The Road To Financial Empowerment: Part 2 - Are You Saving Enough?
Did you know that nearly half of Americans couldn’t cover a $400 emergency expense without borrowing the money or selling something? Even more alarming is that many people have no savings at all. In fact, almost 30% report having a zero balance, and 62% have less than $1,000 in savings, according to a survey by GOBankingRates.com. An additional 21% report having no savings account whatsoever.
Given these stats, how do you make good financial decisions around your savings? Ironically, many people will recommend that when you are starting to save money for the future you start by maximizing your retirement plan(s) contributions first. But is that using common sense? After all, what is the point of saving for retirement if you are not properly arranged to handle life between now and then? When starting to prepare for the future, evaluate protection first. If your protection decisions are not properly aligned, all the money you are saving for retirement could be vulnerable to unnecessary loss. Once you have addressed protection, you can then think about your savings.
For many people when it comes to saving, they aren’t sure how much is the right amount to save. Is it 2%, 4% or higher? Since there are so many variables when it comes to being prepared for the future, you should seek to work towards saving at least 15% of your gross income. This will allow you to be better positioned if taxes change, inflation alters or markets fluctuate (which we know they will). This recommended percentage should also be on your gross annual income. For many people, they pay their bills and satisfy all other obligations before they think about saving. In many cases, after all this has happened there isn’t enough money left over to make an impact. Obviously, you should pay your bills, but before spending on non-essential items set money aside to develop the habit of living on the remainder. By doing this, you will be in a better position for the future.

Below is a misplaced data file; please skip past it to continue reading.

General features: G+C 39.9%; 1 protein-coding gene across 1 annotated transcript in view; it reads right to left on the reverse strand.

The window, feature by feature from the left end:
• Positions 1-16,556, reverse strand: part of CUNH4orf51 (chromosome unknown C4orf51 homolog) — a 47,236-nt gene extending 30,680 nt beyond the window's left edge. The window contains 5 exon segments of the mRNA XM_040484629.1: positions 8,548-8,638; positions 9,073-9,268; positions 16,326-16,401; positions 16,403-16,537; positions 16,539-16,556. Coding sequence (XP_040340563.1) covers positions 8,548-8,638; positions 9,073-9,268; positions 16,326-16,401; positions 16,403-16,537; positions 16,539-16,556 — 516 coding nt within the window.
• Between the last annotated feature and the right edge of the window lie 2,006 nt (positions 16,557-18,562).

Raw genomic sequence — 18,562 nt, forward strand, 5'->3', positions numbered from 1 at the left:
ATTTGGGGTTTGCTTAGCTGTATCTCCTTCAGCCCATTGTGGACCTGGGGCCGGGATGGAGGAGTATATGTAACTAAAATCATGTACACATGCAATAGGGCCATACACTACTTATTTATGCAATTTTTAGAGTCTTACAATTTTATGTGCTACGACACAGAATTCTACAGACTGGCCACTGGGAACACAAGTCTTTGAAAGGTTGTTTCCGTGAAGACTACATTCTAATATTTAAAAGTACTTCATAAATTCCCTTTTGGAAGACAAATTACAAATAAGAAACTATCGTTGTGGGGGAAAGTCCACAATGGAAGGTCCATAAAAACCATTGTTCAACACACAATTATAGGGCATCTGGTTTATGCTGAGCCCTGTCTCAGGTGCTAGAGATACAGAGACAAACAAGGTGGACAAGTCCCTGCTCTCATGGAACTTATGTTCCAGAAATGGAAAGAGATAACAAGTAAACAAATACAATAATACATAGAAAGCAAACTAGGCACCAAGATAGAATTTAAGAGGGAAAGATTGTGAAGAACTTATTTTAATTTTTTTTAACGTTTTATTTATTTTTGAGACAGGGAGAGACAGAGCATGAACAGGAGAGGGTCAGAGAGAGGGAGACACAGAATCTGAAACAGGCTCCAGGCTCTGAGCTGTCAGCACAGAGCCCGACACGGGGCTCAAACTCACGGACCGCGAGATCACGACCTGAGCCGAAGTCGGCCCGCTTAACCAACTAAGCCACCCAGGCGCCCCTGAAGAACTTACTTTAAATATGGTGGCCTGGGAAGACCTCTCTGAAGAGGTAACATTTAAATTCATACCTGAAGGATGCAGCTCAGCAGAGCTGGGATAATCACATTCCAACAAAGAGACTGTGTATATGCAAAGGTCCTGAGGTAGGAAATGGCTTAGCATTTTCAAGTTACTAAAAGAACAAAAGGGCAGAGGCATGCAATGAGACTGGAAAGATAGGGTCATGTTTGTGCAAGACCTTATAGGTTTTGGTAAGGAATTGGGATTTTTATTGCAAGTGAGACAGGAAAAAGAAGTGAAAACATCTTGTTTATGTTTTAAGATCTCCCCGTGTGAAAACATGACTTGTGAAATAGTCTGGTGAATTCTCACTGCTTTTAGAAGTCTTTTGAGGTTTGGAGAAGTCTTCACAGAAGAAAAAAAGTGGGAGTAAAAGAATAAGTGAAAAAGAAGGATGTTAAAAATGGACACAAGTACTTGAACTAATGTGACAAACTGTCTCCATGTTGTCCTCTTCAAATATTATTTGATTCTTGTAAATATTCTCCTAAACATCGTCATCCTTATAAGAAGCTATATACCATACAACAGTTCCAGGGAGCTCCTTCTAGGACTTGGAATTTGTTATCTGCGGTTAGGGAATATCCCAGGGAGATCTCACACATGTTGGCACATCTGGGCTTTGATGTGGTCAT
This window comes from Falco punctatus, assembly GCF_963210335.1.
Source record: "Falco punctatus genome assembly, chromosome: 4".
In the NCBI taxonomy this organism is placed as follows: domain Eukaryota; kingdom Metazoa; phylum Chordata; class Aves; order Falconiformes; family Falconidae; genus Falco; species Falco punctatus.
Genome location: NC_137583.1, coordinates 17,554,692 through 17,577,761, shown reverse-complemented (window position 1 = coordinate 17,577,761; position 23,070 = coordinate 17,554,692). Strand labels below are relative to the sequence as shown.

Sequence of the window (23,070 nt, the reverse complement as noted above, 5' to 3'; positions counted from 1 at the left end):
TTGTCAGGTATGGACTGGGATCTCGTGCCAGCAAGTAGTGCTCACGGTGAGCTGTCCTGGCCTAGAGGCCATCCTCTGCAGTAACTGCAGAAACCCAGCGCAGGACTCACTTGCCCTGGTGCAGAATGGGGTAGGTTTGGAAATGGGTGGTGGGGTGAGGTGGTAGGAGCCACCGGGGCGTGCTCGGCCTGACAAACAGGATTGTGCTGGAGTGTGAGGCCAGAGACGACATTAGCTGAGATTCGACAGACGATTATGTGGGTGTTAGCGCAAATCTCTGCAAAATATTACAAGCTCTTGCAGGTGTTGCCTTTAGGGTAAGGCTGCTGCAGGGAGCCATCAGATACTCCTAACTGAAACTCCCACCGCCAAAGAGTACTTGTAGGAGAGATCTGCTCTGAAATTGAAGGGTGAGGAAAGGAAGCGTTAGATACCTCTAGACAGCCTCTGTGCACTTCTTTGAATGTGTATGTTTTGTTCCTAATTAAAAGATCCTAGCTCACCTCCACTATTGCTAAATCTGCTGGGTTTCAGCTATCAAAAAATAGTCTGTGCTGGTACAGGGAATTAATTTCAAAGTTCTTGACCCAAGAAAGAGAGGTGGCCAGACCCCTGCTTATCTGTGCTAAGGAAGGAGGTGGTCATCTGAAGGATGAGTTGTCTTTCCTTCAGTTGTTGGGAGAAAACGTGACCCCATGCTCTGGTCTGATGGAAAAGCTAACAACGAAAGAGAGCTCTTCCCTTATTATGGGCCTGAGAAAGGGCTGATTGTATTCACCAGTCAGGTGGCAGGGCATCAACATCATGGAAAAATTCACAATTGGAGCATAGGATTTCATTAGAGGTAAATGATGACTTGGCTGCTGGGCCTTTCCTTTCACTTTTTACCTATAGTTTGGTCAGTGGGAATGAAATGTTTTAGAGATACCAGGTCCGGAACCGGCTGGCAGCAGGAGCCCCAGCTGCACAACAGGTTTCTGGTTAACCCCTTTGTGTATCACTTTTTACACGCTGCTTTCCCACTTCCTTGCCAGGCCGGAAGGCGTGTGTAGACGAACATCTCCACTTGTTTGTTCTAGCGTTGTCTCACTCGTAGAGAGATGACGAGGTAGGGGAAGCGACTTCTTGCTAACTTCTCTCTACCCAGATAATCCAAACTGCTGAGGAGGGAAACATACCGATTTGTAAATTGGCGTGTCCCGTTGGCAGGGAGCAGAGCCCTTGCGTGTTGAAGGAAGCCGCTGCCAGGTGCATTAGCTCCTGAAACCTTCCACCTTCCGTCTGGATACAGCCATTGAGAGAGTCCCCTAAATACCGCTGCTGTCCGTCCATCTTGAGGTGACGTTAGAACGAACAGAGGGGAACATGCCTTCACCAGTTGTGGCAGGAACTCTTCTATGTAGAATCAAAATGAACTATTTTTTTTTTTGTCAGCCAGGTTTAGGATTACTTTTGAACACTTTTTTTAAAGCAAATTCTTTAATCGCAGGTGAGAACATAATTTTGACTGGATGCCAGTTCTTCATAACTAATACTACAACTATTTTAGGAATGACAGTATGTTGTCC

In addition to saving enough, make sure you build liquid assets. More than half of all households have less than one month’s worth of income in a readily available savings account, far from the six-month emergency fund many experts recommend. Liquidity is key as it allows you to take advantage of opportunities, pay for the replacement of items and deal with emergencies. Without this access to capital you may be forced to acquire debt, stop investing for the future or liquidate other assets.
When you work with a Leap Professional, you now have access to guidelines through the Leap Model Rulebook that help you create structures for financial success. Isn’t it time for your financial decisions to be made with common sense and simplicity?
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